Australians have elected Anthony Albanese, the ‘half-Irish, half-Italian’ leader of the Labor Party, to serve as their next Prime Minister.
It is not certain if the Labor party will have a majority in the House of Representatives but if not they can expect support from the Green party and a number of independent MPs.
"I want to unite the country," a delighted Mr Albanese said as he headed towards a victory celebration.
"I think people want to come together, look for our common interest, look towards that sense of common purpose. I think people have had enough of division, what they want is to come together as a nation and I intend to lead that."
Thank you Australia. pic.twitter.com/58ZHJCRIlO
— Anthony Albanese (@AlboMP) May 21, 2022
In policy terms, the difference between the centre-right Coalition and the Labor party are light. Labor pledged transformation if elected to Government in 2019 but was left reeling after Liberal leader Scott Morrison was handily re-elected.
So instead, this year’s campaign focused on tone and governing style.
Mr Albanese, who briefly served as Deputy Prime Minister in 2013, made much of his background as the child of a working-class single mother and in the run up to polling day spoke of the “courageous decision” she made not putting him up for adoption:
“She chose, in order to deal with the pressures that were on a young Catholic woman at that time, in those circumstances, to take my father's name, and I was raised, being told that he had died,” Mr Albanese said, his voice choked with emotion.
“That's a tough decision. It says something about the pressure that was placed on women and the pressures that are still placed on women when faced with difficult circumstances.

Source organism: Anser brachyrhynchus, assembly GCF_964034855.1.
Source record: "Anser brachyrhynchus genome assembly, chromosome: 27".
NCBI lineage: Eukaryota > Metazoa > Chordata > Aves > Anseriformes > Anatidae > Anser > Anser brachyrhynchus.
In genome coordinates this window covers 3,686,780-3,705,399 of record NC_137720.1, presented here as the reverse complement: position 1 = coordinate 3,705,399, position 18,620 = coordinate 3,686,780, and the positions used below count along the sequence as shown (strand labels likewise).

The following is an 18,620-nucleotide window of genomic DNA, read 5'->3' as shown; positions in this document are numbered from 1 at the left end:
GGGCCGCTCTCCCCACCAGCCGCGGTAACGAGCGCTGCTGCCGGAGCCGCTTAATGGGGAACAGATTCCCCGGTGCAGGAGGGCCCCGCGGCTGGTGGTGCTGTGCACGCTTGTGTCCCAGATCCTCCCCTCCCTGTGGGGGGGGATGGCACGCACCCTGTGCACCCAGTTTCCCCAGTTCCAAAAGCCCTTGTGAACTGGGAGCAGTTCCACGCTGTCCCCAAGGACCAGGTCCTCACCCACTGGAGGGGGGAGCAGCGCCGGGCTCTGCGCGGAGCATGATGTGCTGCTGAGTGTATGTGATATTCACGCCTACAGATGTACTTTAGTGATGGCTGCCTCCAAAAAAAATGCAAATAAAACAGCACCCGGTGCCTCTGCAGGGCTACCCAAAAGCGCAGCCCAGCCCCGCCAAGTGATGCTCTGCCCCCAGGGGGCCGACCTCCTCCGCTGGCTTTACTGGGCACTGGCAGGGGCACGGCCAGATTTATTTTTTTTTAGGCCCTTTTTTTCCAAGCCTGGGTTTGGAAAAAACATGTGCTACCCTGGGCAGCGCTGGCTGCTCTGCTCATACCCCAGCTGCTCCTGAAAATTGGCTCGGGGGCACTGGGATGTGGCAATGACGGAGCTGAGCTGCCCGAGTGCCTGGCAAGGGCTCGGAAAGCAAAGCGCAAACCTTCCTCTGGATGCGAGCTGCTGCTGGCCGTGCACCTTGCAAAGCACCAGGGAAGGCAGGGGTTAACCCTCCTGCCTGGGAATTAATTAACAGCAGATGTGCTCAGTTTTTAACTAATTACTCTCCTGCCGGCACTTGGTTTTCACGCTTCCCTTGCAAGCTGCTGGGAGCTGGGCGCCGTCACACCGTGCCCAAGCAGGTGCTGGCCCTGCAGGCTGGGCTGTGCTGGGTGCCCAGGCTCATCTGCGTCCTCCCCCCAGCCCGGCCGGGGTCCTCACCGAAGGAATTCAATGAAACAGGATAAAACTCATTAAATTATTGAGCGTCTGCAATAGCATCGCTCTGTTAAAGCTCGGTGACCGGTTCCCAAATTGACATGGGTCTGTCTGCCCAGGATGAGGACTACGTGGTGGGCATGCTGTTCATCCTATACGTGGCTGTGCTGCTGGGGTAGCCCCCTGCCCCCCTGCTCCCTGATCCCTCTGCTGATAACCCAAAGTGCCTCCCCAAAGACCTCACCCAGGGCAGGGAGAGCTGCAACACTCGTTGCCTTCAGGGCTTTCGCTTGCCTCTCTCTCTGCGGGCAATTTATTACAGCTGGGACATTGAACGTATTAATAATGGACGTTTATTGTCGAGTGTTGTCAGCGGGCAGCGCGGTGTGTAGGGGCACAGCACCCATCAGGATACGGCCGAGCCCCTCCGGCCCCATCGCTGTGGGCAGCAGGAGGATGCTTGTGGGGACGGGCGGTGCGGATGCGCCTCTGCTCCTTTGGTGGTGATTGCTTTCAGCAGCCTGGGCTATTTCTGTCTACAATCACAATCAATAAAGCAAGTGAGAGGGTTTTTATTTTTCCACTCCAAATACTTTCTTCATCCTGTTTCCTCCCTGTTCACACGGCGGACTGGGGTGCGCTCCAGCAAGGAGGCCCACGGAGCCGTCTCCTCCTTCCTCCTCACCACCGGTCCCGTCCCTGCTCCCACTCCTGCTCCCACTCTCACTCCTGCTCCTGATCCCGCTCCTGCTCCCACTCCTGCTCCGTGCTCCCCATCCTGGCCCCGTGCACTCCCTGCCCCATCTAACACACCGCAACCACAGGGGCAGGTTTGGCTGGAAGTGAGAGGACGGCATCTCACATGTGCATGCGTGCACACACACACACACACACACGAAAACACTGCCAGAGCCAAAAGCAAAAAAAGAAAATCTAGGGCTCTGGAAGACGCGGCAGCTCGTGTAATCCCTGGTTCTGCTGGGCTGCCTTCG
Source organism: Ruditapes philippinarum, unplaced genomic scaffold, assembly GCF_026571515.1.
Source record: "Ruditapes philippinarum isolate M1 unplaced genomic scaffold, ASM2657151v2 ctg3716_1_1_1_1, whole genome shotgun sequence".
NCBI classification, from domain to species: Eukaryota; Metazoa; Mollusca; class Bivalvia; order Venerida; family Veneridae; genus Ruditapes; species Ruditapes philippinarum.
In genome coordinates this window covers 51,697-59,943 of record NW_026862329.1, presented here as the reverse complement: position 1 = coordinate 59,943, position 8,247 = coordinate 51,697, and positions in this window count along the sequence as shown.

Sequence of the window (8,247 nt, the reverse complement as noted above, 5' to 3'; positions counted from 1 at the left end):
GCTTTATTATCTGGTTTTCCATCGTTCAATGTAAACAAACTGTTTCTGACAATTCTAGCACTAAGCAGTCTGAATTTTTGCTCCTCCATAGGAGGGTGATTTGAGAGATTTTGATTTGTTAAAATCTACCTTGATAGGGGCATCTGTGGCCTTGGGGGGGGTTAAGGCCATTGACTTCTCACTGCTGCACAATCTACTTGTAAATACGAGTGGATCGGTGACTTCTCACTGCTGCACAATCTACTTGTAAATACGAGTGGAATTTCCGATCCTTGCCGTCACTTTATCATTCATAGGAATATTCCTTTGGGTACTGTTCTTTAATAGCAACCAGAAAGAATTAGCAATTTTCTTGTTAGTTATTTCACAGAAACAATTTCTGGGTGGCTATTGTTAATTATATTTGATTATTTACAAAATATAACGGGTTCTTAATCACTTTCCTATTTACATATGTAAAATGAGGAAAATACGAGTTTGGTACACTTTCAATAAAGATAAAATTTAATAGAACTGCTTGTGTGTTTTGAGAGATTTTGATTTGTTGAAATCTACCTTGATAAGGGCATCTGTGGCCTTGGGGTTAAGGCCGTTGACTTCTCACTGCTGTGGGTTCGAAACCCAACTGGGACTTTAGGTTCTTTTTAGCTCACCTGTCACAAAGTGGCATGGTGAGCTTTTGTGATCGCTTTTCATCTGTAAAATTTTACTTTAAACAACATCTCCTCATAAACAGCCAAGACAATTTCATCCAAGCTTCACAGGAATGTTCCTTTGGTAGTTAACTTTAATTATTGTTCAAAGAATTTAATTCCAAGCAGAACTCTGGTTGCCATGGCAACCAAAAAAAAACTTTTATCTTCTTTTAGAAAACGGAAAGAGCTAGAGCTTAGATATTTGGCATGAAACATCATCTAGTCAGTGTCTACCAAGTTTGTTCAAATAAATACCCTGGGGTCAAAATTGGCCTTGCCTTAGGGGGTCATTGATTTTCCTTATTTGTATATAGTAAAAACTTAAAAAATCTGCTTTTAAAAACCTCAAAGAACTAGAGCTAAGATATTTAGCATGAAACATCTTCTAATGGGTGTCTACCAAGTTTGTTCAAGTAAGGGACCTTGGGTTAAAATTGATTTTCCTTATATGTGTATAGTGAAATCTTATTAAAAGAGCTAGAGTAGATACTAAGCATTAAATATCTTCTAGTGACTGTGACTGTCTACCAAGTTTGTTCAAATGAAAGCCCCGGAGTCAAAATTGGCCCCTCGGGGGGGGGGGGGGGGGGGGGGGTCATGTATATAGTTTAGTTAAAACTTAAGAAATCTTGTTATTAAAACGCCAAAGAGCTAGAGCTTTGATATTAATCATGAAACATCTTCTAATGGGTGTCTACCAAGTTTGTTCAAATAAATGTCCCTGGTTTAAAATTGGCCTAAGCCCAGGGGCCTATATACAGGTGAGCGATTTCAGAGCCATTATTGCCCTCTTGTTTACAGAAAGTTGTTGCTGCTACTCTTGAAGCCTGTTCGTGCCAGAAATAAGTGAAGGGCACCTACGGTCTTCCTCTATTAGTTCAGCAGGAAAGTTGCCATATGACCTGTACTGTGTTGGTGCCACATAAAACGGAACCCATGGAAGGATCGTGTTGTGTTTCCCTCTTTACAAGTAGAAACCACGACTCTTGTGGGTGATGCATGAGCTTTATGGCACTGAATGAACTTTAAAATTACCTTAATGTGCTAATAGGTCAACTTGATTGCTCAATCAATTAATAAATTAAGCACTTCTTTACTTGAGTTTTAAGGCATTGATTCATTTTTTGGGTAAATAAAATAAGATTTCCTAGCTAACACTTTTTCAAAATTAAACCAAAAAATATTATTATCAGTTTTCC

“So, the fact that that young kid is now running for prime minister, says a lot about her and her courage.”
One area of Government policy that did provoke controversy during the campaign was the Coalition’s handling of climate change - with many voters in inner cities upset with the sluggish progress the country is making in the race towards net zero.
Mr Albanese has promised to cut emissions by 43% by the end of the decade and to reach net zero by 2050.
In other areas, the Labor party has promised more of the same.
Mr Albanese has promised not to raise income tax and a commitment to hold a referendum on becoming a republic has been dumped. Instead, Mr Albanese has spoken of his “deepest respect for the Queen” and promised to prioritise the recognition of indigenous Australians in the constitution.
The centre-right Coalition has governed Australia for nine years but support for Prime Minister Scott Morrison plunged in recent months.
After Malcolm Turnbull was toppled as Prime Minister in one of Australia’s many political coups, ScoMo was chosen as Liberal leader and projected an image of an everyday Aussie dad who loved sports and oozed suburban values.
Voters warmed to him and he won a surprise victory in the 2019 General Election.
As Prime Minister he battled bushfires and during the pandemic turned the country into “Fortress Australia” in order to keep COVID out.
He also negotiated a landmark free trade deal with Britain and a pact with London and Washington for Australia to be supplied with nuclear submarines.
However, last year's vaccine rollout was sluggish compared to other developed countries and his popularity plummeted as a result.
In a concession speech, Mr Morrison said that he was leaving the country, “in a stronger position... than we inherited it when we came to government those years ago under Tony Abbott".
Main image: Anthony Albanese reacts during the third leaders' debate at Seven Network Studios on Day 31 of the 2022 federal election campaign, in Sydney, Australia May 11, 2022. Picture by: Lukas Coch/Pool via REUTERS